by | Nov 21, 2008 | Detroit Free Press | 0 comments

ATLANTA — Not that I spend a lot of time looking at other men’s bodies, but I’ll tell you this: Bruce Smith is an eyeful. He will grab your attention. This is not a human, this is a sculpture. This is a block of granite in comic-book proportions. The Incredible Hulk? The Thing? Schwarzenegger’s role model?

This is a chest so huge and tight, you’d swear someone inflated it with an air hose. These are arms so thick and wide, you could tattoo upon them the Declaration of Independence — and read it. This is a neck that could support two heads. A butt the size of Milwaukee. The feet? They’re as if he stepped in wet concrete, waited until it dried, then walked away, with the blocks attached. What’s his size? 14EEE?

The whole package, especially when he adds the hat and the sunglasses — which I have to assume are specially made, unless stores now carry brands marked XX-HUGE — combines to make Bruce Smith a fearsome behemoth who blocks the light. And this is when he’s sitting down.

No wonder Dennis Hopper is shaking. In the now-popular Nike TV ads, Hopper plays a nervous character who sneaks into an empty Bills locker room. With his dirty overcoat and shifty eyes, Hopper fondles Smith’s shoes and mumbles, “You know what would happen if Bruce caught me with these? Bad things, man.

Bad things.”

The commercial is so hot that even his teammates can’t resist. The day after it premiered, lineman Mike Lodish sat waiting at Smith’s locker.

“What’s wrong with you?” Smith asked.

Lodish snarled, “Bad things, man. Bad things.”

So it began.

“That commercial is great,” says linebacker Darryl Talley. “Except for one thing. In real life, Hopper wouldn’t get within 10 feet of Bruce’s shoes. The smell would kill him.”

Oooh, Bruce. Did you hear that?

Bad things, man. Bad things.

One too many fat jokes

And yet, oddly enough, Smith was more used to taking such abuse than giving it — at least in his younger days. He did not play football as a child. He did not fight. Mostly what he did was eat.

He ate. And ate. And ate again. He’d do one meal at his parents’ house, another at his girlfriend’s house, another at a friend’s house, and then come home for dinner. He once claimed to gain five pounds in a day. He weighed 285 in high school — more than he does now — before his friends talked him into football. This was about the same time he lost patience with a lifetime of kids calling him “fatso” and “lard- butt.” Outside school one day, a couple of bullies got on his case, pushed him too far, and for some reason, well, Bruce Smith snapped.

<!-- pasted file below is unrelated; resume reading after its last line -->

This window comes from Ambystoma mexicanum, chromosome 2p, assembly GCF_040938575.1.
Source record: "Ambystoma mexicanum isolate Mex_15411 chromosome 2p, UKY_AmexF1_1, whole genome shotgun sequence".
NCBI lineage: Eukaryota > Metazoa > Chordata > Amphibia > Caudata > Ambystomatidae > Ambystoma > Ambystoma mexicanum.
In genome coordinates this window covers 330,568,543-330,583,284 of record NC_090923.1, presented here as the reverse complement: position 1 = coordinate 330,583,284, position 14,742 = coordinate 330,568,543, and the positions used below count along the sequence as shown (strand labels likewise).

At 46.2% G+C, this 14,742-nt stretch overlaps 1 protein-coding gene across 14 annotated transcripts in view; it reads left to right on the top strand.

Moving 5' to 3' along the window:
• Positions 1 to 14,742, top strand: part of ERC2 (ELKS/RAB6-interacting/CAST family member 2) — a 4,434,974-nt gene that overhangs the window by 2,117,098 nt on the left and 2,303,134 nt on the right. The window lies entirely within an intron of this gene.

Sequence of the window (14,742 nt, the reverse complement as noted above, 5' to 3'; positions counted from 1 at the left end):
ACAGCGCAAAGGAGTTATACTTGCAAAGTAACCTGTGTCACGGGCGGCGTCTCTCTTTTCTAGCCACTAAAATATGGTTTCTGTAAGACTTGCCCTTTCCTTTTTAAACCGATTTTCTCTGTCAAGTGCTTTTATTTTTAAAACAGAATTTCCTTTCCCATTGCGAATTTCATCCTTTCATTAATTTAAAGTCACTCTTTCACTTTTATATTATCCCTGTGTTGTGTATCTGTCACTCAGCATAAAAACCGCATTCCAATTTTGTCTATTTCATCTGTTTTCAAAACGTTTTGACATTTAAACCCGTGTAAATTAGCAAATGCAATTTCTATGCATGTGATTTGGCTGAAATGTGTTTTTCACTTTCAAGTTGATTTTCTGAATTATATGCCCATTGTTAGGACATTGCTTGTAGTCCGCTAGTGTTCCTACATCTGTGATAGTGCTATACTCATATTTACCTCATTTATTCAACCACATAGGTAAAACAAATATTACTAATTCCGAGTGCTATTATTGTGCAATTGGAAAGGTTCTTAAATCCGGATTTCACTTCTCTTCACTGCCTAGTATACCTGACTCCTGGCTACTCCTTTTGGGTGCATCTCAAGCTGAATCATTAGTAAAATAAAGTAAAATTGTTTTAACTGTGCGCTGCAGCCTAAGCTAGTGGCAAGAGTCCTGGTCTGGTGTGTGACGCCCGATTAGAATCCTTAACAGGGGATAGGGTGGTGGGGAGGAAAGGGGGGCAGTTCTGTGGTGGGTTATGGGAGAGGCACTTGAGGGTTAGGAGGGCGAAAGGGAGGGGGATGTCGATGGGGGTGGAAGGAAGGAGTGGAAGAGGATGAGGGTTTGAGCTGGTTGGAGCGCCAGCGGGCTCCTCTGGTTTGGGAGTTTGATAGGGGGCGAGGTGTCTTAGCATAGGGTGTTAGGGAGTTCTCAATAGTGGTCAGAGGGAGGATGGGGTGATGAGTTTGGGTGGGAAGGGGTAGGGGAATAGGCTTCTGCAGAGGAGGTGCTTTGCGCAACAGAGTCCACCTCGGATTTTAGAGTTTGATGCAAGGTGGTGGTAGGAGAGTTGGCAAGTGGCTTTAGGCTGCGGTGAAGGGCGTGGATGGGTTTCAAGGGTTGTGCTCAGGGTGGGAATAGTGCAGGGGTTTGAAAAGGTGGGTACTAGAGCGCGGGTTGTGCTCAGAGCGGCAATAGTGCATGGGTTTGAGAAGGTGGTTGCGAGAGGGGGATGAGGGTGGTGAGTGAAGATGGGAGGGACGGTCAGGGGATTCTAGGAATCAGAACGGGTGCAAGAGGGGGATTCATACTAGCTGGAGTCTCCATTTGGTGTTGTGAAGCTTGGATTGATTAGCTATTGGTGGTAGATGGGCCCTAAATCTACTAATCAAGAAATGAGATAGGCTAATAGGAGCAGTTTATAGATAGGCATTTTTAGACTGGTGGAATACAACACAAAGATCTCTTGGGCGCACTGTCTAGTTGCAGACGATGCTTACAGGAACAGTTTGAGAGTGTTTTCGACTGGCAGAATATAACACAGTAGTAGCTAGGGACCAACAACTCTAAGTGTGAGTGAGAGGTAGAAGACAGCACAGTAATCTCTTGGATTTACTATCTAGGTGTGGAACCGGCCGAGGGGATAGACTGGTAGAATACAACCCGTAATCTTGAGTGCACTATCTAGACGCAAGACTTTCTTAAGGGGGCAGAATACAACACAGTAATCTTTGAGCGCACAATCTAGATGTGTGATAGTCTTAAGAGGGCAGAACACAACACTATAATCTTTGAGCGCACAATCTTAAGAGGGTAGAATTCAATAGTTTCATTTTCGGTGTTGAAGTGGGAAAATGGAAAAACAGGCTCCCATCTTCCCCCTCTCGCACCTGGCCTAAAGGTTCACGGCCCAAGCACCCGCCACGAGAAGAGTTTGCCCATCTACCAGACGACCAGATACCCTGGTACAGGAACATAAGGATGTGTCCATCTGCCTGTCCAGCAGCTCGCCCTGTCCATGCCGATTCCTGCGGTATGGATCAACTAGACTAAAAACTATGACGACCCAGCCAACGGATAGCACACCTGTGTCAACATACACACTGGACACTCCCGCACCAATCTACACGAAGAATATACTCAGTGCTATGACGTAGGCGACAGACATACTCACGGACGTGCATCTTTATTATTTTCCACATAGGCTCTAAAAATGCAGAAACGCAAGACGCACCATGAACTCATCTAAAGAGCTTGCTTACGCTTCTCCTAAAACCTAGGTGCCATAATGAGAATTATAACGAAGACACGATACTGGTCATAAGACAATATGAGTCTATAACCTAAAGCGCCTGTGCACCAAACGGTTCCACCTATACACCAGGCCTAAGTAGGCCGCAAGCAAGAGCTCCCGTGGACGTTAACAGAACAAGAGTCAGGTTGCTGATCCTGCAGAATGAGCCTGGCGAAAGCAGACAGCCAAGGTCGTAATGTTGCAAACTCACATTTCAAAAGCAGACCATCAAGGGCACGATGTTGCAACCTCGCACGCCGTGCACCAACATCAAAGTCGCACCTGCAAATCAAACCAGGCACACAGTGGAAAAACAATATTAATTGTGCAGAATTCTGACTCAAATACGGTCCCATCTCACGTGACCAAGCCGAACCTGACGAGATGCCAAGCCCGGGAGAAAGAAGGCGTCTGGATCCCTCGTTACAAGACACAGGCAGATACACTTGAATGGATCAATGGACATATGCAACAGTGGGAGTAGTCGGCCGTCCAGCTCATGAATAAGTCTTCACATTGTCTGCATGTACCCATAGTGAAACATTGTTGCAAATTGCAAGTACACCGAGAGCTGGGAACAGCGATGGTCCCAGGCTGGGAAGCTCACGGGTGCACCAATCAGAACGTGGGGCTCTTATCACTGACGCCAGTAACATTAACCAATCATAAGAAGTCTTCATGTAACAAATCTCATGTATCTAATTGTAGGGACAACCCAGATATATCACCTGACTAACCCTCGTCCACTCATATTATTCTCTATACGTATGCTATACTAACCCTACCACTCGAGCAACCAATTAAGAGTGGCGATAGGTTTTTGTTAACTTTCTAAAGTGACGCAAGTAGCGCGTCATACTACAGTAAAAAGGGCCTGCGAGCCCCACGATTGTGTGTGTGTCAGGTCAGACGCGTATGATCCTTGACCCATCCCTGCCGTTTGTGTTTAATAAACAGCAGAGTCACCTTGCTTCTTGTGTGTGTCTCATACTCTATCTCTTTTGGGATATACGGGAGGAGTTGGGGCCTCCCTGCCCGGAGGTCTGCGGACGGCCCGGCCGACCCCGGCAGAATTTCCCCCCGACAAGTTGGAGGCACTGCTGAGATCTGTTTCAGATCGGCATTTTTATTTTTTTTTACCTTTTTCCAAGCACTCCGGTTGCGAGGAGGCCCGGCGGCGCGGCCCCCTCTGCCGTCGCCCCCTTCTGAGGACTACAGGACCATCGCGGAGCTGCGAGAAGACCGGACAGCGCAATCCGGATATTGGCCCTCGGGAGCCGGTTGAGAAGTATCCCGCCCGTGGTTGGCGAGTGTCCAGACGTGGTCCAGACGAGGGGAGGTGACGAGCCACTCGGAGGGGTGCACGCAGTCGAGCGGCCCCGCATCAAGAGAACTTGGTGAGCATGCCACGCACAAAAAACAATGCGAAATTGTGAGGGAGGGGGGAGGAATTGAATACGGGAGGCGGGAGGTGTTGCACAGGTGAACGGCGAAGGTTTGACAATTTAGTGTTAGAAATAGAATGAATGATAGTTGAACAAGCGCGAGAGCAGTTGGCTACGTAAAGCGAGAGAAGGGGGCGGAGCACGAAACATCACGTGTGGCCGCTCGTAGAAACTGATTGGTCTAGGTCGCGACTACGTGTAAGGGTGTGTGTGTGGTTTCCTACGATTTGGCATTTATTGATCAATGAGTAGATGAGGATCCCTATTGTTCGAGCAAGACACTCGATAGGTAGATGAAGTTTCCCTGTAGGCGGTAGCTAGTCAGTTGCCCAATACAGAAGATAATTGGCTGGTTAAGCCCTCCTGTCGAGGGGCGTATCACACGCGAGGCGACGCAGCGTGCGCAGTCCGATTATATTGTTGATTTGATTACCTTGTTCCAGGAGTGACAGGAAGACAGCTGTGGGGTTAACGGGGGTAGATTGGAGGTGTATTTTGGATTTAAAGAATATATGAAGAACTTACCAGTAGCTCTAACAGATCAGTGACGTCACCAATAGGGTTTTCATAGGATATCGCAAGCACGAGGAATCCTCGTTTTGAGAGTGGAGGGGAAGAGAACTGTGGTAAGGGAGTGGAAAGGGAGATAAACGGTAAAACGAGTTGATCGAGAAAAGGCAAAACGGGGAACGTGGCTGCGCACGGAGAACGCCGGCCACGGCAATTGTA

For all we know, they are still picking up the pieces. “I, uh, took care of them pretty good,” Smith says now, somewhat sheepishly.

“Were you surprised at your own strength once you used it?” he is asked.

“Yeah,” he says. “I was.”

Bad things, man.

Of course, from that point on, it was the world discovering Smith’s power, not Smith himself. The All-America honors at Virginia Tech. The Outland Trophy. When the Bills made him the No. 1 pick in the 1985 draft, he celebrated by coming to Buffalo, going out to a chicken joint, and, according to reports, ordering the entire left side of the menu.

Who was going to tell him no? Can you see some puny front- office exec, leaning across the table and whispering, “Bruce, I think you’ve had enough”?

Whomph! Bad things, man. Bad things.

With success comes celebrity

And yet, as it turns out, that was exactly what Smith needed. His diet grew as out of control as his perspective. He became an enigma. Here was a guy so out of shape his rookie year, he was demoted to second string, a guy who got busted for violating the league’s drug policy, who whined about lack of respect, who was tailed by a private detective at the Bills’ request. Yet here was also a guy who boasted he was “better than Lawrence Taylor” — and threatened to prove it by sacking the Colts’ Jeff George four times in 14 minutes. In his first Pro Bowl, he was the MVP. A defensive lineman? MVP?

“He’s the strongest guy on the team, but he’s so fast. He moves like a guy half his size,” Lodish says.

Which is still a pretty big guy. Smith has straightened up, devoted himself to exercise, and has been a portrait of power since. At 30, he is a perennial Pro Bowl choice and a resident quarterback menace. He is a huge
(pardon the adjective) part of the Bills’ chances to finally win a Super Bowl on Sunday against Dallas.

But he has already pulled off a Super feat: He’s a national celebrity, playing in Buffalo. The Nike ad — and a potato chip ad — have made him one.

“Talley’s right,” says a grinning Thurman Thomas. “Hopper wouldn’t get near Bruce’s shoes after a game . . . and he especially wouldn’t get near his breath.”

These Bills, they’ve got guts, I’ll tell ya.


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Mitch Albom writes about running an orphanage in impoverished Port-au-Prince, Haiti, his kids, their hardships, laughs and challenges, and the life lessons he’s learned there every day.

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